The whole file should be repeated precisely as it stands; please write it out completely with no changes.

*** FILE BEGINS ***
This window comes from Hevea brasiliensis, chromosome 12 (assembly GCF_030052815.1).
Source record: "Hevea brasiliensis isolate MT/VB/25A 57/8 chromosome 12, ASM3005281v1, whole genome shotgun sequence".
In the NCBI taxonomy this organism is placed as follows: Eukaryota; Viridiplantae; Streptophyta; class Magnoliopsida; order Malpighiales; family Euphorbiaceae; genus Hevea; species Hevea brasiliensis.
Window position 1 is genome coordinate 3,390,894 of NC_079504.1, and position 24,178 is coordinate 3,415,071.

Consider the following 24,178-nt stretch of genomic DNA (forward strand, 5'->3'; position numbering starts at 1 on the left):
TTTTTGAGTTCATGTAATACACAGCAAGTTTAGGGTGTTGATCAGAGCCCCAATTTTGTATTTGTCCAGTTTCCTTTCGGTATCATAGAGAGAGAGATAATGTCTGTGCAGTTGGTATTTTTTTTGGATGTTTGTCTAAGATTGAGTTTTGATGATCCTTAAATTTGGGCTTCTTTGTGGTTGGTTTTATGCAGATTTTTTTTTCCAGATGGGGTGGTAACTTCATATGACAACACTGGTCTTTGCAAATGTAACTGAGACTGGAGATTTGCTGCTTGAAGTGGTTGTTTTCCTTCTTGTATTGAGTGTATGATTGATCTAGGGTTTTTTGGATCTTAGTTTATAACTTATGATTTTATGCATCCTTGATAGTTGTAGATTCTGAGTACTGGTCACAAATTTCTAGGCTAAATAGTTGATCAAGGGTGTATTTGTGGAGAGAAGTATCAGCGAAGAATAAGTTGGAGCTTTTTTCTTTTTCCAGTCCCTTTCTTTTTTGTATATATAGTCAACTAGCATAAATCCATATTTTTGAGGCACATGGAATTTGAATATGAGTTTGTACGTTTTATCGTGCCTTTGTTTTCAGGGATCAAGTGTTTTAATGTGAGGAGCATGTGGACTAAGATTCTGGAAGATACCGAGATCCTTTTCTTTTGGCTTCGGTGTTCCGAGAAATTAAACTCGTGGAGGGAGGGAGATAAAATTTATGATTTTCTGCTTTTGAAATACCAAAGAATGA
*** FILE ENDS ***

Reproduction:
This window comes from Hevea brasiliensis, chromosome 12 (assembly GCF_030052815.1).
Source record: "Hevea brasiliensis isolate MT/VB/25A 57/8 chromosome 12, ASM3005281v1, whole genome shotgun sequence".
In the NCBI taxonomy this organism is placed as follows: Eukaryota; Viridiplantae; Streptophyta; class Magnoliopsida; order Malpighiales; family Euphorbiaceae; genus Hevea; species Hevea brasiliensis.
Window position 1 is genome coordinate 3,390,894 of NC_079504.1, and position 24,178 is coordinate 3,415,071.

Consider the following 24,178-nt stretch of genomic DNA (forward strand, 5'->3'; position numbering starts at 1 on the left):
TTTTTGAGTTCATGTAATACACAGCAAGTTTAGGGTGTTGATCAGAGCCCCAATTTTGTATTTGTCCAGTTTCCTTTCGGTATCATAGAGAGAGAGATAATGTCTGTGCAGTTGGTATTTTTTTTGGATGTTTGTCTAAGATTGAGTTTTGATGATCCTTAAATTTGGGCTTCTTTGTGGTTGGTTTTATGCAGATTTTTTTTTCCAGATGGGGTGGTAACTTCATATGACAACACTGGTCTTTGCAAATGTAACTGAGACTGGAGATTTGCTGCTTGAAGTGGTTGTTTTCCTTCTTGTATTGAGTGTATGATTGATCTAGGGTTTTTTGGATCTTAGTTTATAACTTATGATTTTATGCATCCTTGATAGTTGTAGATTCTGAGTACTGGTCACAAATTTCTAGGCTAAATAGTTGATCAAGGGTGTATTTGTGGAGAGAAGTATCAGCGAAGAATAAGTTGGAGCTTTTTTCTTTTTCCAGTCCCTTTCTTTTTTGTATATATAGTCAACTAGCATAAATCCATATTTTTGAGGCACATGGAATTTGAATATGAGTTTGTACGTTTTATCGTGCCTTTGTTTTCAGGGATCAAGTGTTTTAATGTGAGGAGCATGTGGACTAAGATTCTGGAAGATACCGAGATCCTTTTCTTTTGGCTTCGGTGTTCCGAGAAATTAAACTCGTGGAGGGAGGGAGATAAAATTTATGATTTTCTGCTTTTGAAATACCAAAGAATGA